Monday 25 July 2011

Passionate Uncertainty

International Investment Banker Robert Lawrence Kuhn is one smart pilgrim.  The host of Closer to Truth who is sometimes described as a "public intellectual", goes looking for 'elusive answers' to 'timeless truths' about cosmos, consciousness and God.  In a recent episode ("Does God Make Sense?") he quizzes a range of thinkers: Richard Swinburne, Alvin Plantinga, Daniel Dennett, Huston Smith, Michael Shermer and representatives of Hindu and Islamic perspectives (Varadaraja Raman and Seyyed Hossein Nasr.)  It's quite a cast (though somebody should really tell him about Don Cupitt...)

Who'd have thought that this one-time protégé of windbag Bible preacher Herbert W. Armstrong, and assistant to his jet-setting son Garner Ted Armstrong, would end up with a sophisticated personal credo of "passionate uncertainty"?  This is the man who co-wrote the 1970s 'brain/mind' articles in the Plain Truth, and went on to then run the PT newsstand programme! It just goes to show that we can all outgrow our youthful follies, I guess.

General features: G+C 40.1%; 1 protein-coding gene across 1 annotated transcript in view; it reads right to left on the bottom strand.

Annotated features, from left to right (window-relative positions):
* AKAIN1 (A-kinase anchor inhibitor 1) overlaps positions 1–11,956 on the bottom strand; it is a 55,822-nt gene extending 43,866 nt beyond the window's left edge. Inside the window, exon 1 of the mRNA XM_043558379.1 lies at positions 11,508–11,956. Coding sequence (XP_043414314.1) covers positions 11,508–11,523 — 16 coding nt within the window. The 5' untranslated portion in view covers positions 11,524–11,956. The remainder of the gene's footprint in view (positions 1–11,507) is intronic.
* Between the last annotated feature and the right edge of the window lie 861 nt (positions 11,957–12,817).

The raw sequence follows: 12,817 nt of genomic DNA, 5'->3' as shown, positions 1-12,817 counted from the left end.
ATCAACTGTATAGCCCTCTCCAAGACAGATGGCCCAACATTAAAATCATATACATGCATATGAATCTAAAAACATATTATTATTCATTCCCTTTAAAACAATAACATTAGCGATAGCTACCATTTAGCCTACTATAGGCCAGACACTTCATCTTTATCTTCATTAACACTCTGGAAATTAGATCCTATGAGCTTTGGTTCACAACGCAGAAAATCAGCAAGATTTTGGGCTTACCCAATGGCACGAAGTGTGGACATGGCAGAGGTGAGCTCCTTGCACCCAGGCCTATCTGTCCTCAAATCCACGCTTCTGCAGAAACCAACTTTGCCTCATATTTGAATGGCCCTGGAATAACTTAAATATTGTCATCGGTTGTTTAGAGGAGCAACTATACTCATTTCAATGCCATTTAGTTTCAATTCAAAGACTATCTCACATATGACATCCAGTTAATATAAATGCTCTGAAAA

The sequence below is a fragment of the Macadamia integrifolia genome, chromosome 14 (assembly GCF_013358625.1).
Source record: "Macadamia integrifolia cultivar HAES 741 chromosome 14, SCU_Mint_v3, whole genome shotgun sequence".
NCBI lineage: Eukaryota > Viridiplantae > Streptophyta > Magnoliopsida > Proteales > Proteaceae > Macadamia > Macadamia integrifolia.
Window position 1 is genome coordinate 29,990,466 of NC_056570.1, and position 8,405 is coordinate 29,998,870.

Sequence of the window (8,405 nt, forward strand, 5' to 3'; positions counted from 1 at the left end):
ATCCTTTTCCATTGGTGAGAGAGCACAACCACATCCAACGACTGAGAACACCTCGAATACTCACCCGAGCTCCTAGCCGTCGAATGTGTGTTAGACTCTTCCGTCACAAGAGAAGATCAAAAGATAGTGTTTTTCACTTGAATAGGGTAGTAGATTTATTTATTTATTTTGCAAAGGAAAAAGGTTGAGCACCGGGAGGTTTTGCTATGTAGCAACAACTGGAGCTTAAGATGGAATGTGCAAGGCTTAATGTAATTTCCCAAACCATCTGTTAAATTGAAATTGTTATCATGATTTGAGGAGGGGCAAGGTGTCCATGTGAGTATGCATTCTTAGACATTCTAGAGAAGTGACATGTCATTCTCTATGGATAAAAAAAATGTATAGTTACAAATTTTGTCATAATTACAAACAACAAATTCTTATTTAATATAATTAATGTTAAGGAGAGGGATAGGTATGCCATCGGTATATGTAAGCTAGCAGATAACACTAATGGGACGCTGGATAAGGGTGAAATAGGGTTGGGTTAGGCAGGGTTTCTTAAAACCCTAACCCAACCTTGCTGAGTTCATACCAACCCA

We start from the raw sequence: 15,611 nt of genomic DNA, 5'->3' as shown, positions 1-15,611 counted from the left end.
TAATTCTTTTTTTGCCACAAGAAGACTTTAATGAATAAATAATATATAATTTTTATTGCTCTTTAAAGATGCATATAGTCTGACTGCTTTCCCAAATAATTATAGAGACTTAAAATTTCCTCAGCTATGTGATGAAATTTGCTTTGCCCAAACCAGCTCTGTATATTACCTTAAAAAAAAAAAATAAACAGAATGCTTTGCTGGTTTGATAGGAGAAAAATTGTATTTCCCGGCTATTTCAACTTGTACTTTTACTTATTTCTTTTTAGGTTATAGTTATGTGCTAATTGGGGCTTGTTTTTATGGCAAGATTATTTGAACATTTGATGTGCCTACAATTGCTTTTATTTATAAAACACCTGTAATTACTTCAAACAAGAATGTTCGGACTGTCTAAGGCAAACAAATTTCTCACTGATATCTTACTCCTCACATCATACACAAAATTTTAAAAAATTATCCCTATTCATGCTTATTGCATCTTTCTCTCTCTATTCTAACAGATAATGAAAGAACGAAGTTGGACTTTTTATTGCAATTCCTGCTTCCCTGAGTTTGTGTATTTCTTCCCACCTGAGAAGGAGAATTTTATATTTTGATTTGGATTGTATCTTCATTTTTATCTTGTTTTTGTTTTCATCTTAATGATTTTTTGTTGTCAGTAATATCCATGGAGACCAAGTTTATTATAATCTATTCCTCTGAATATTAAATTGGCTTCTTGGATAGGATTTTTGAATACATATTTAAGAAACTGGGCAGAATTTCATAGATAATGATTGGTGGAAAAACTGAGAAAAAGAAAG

My only question now though is, all considered, how come he left Mike Feazell's name off his list of latter-day luminaries?


  1. Bob is one of the most intelligent and intellectually curious people I have ever met. I always enjoyed talking and working with him.

    Glenn Parker

  2. I've caught a couple of episodes of this on the local PBS, from time to time; very nice. I didn't even clue in he had a background in the Church, though it nagged at the back of my mind, that I knew the name from somewhere.

    Say what you will about a "windbag Bible preacher" (that is an appellation which can easily be applied to more than one individual, IMO), the one thing that I found most (fruitful) members of the Church to be, was intellectually curious. Thinking outside the box was pretty much a prerequisite, given that the approach was to actually question and understand where the dogmas and the rituals of the Catholics and the Protestants, came from. That is something that some adherents of those faiths sometimes still don't do!

  3. My only question now though is, all considered, how come he left Mike Feazell's name off his list of latter-day luminaries?

    Dr. Robert Kuhn is too smart and too honest for that.